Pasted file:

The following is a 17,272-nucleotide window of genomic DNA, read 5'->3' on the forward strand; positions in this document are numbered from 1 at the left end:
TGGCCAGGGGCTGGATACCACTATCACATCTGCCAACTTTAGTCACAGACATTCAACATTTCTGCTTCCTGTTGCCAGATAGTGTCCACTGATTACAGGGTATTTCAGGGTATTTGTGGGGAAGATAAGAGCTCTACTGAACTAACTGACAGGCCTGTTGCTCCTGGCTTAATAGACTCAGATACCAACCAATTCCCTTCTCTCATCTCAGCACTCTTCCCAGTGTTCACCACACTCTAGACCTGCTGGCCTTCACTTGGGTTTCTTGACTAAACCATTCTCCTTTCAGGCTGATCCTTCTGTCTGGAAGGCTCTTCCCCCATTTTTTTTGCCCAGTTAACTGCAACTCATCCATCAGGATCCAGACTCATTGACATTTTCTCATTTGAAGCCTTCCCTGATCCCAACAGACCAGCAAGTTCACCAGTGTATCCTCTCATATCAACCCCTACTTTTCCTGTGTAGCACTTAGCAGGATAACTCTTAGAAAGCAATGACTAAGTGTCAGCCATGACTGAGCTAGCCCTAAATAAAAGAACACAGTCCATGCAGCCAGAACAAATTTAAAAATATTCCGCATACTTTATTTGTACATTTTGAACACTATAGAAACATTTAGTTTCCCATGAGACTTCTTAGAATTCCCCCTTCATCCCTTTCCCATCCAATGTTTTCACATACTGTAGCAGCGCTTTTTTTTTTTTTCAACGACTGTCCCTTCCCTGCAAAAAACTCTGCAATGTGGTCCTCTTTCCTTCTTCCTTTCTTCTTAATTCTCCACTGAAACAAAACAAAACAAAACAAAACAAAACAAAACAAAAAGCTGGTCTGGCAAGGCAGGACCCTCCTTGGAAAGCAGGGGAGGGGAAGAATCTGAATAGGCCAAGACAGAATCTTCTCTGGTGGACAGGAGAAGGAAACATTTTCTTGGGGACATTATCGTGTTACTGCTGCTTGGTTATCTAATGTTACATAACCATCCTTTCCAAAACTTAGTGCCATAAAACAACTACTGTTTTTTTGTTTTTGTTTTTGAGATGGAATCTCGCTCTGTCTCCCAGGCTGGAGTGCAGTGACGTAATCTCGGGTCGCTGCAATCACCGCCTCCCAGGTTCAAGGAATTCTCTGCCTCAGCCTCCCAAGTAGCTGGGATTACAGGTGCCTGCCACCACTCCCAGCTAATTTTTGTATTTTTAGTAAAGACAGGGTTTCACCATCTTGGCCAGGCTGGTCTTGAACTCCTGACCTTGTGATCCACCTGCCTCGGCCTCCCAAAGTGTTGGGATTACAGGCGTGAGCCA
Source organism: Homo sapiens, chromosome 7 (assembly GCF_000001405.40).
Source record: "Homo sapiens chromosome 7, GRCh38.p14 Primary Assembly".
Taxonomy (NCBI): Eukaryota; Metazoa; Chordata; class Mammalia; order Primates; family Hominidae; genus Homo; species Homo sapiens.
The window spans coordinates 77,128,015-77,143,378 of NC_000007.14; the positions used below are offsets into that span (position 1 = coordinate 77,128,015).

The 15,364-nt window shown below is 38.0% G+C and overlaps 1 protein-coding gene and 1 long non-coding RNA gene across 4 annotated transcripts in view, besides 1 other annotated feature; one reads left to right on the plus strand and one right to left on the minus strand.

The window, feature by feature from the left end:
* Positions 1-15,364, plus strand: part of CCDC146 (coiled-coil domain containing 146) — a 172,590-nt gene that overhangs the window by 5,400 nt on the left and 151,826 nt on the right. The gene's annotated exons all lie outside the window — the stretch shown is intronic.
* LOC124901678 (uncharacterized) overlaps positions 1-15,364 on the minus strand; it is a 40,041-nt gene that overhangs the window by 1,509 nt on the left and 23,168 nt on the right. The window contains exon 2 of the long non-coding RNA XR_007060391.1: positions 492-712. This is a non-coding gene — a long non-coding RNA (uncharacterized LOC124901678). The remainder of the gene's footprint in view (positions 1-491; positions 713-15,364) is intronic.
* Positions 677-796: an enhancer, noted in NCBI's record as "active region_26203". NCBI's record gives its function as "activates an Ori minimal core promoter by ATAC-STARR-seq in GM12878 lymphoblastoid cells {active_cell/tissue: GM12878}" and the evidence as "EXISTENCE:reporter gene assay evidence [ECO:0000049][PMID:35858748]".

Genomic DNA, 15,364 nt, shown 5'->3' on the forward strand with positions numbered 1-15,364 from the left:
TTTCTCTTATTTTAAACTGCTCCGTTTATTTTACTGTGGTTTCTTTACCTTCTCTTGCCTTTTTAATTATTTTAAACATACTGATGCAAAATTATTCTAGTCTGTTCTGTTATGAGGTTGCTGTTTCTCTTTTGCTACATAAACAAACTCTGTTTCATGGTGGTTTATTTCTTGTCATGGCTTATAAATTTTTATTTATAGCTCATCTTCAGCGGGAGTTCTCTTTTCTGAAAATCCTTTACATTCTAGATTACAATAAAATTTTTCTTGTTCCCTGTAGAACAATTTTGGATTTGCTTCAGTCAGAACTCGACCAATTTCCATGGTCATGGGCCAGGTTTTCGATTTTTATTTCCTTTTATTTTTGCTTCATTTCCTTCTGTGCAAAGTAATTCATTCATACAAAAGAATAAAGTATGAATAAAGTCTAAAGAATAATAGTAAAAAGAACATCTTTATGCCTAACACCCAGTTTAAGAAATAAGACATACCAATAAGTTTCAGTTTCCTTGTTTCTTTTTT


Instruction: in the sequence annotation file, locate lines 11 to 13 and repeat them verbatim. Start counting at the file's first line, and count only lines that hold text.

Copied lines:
* Positions 677-796: an enhancer, noted in NCBI's record as "active region_26203". NCBI's record gives its function as "activates an Ori minimal core promoter by ATAC-STARR-seq in GM12878 lymphoblastoid cells {active_cell/tissue: GM12878}" and the evidence as "EXISTENCE:reporter gene assay evidence [ECO:0000049][PMID:35858748]".

Genomic DNA, 15,364 nt, shown 5'->3' on the forward strand with positions numbered 1-15,364 from the left:
TTTCTCTTATTTTAAACTGCTCCGTTTATTTTACTGTGGTTTCTTTACCTTCTCTTGCCTTTTTAATTATTTTAAACATACTGATGCAAAATTATTCTAGTCTGTTCTGTTATGAGGTTGCTGTTTCTCTTTTGCTACATAAACAAACTCTGTTTCATGGTGGTTTATTTCTTGTCATGGCTTATAAATTTTTATTTATAGCTCATCTTCAGCGGGAGTTCTCTTTTCTGAAAATCCTTTACATTCTAGATTACAATAAAATTTTTCTTGTTCCCTGTAGAACAATTTTGGATTTGCTTCAGTCAGAACTCGACCAATTTCCATGGTCATGGGCCAGGTTTTCGATTTTTATTTCCTTTTATTTTTGCTTCATTTCCTTCTGTGCAAAGTAATTCATTCATACAAAAGAATAAAGTATGAATAAAGTCTAAAGAATAATAGTAAAAAGAACATCTTTATGCCTAACACCCAGTTTAAGAAATAAGACATACCAATAAGTTTCAGTTTCCTTGTTTCTTTTTT